New Delhi: When the term ‘growing intolerance’ had become a household name in India, Navy Chief Admiral RK Dhowan stated on Thursday that the Indian Navy was “totally secular” and every vessel of the force was a microcosm of the country.
Claiming that the India Navy upholds and maintains the true spirit of secularism, Dhowan further said that the ideals of secularism initiates from an individual.
“I would like to talk about how it is in the Navy. Every ship of the Indian Navy is a microcosm of India, where we have personnel from every single state representing, including every religion as well,” Dhowan noted.
“Therefore Navy is totally secular in nature and it starts from our individual and smallest unit. That trend and that feeling, and that spirit is maintained,” he added.
Dhowan’s comment are important in the backdrop of an open letter by former Naval chief Admiral Laxminarayan Ramdass to the Prime Minister and the President on the issues of ‘growing intolerance’.
Dhowan further assured that religious fundamentalism cannot influence the unity of the Navy personnel.
Earlier, a defence think-tank had proposed for holding a talk on the threats to security arising due to religious intolerance.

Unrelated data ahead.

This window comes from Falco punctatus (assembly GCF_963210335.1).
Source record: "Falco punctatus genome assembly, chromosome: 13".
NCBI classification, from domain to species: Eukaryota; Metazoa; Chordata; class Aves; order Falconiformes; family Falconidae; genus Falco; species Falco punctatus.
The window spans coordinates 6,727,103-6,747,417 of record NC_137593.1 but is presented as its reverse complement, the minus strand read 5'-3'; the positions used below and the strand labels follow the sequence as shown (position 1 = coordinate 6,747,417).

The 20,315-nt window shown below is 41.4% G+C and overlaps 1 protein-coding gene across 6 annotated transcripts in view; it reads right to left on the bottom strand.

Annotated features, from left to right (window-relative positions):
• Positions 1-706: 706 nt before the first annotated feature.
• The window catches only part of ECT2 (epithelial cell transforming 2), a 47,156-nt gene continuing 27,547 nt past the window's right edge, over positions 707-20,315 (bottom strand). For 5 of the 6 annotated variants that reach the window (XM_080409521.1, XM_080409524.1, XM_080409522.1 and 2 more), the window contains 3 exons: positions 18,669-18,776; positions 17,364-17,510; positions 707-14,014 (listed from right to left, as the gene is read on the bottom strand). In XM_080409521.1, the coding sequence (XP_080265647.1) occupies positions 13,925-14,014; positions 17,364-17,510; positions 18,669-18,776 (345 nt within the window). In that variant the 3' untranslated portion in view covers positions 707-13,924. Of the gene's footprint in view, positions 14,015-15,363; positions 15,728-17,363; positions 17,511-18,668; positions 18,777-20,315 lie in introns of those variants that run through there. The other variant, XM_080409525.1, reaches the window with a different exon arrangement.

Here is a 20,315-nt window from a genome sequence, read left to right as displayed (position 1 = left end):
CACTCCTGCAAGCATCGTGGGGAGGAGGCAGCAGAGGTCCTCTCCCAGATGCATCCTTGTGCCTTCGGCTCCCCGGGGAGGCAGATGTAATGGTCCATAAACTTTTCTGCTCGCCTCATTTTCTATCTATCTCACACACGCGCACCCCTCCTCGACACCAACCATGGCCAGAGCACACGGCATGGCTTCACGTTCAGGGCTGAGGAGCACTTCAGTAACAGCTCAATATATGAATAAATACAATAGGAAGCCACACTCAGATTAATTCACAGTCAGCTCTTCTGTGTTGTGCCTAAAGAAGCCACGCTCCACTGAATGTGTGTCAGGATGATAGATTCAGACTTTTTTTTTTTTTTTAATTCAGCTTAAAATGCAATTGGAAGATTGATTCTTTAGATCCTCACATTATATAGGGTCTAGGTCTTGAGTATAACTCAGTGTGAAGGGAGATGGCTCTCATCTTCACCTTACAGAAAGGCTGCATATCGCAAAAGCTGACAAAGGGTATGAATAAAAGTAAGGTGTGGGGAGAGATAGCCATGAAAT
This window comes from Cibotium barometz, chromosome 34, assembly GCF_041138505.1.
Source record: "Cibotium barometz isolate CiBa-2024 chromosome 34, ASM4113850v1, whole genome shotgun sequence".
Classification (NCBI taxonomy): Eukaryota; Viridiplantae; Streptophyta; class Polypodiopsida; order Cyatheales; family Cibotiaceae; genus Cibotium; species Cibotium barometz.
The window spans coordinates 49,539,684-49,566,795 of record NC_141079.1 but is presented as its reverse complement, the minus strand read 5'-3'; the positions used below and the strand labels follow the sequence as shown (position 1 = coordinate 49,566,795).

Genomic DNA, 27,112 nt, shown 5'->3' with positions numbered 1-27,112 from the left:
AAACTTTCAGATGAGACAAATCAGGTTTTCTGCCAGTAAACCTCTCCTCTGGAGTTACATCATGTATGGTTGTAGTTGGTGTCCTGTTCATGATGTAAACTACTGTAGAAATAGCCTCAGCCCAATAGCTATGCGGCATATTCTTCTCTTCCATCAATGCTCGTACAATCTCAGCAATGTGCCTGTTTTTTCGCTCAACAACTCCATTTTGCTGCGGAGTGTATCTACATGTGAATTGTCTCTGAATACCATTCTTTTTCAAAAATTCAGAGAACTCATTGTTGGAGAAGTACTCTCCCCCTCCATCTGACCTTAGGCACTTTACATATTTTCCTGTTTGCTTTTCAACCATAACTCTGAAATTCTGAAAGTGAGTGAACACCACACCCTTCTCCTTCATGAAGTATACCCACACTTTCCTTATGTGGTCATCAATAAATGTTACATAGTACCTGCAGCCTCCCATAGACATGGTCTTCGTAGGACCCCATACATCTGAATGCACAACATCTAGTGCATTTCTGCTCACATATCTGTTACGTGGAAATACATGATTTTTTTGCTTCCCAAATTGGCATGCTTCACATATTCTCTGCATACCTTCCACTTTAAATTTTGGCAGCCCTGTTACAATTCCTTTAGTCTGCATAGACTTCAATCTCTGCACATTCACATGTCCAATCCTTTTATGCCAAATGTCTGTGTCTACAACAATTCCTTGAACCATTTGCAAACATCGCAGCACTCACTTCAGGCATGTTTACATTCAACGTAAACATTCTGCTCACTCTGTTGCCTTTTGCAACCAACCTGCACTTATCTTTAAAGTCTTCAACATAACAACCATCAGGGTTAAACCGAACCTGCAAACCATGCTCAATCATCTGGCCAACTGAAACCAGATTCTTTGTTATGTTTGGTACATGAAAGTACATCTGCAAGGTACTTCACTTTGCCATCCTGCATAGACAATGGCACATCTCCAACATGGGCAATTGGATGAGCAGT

At the annual press conference of the Navy Day which is on Friday, Admiral Dhowan was asked if he felt the “growing intolerance and radicalisation” posed national and global threat to security.
However, the arrests of ISI moles recently have underscored the need for more vigilance. It is evident that the Pakistan-based intelligence agency had been fuelling unrest using the ‘religious intolerance’ factor.
Amid reports that the ISI agents nabbed from the Kolkata port area had sent pictures of warships, the Navy played down the incident citing that the security of the ships was never compromised.
However, the police have recovered a few rough drawn maps of the Garden Reach Shipbuilders and Engineers (GRSE) from thye arrested agents. Police also apprehends that one of the agents had sent picture of the battleships that were being built by the shipyard. These ships were generally commissioned to the Navy.
(With inputs from agencies)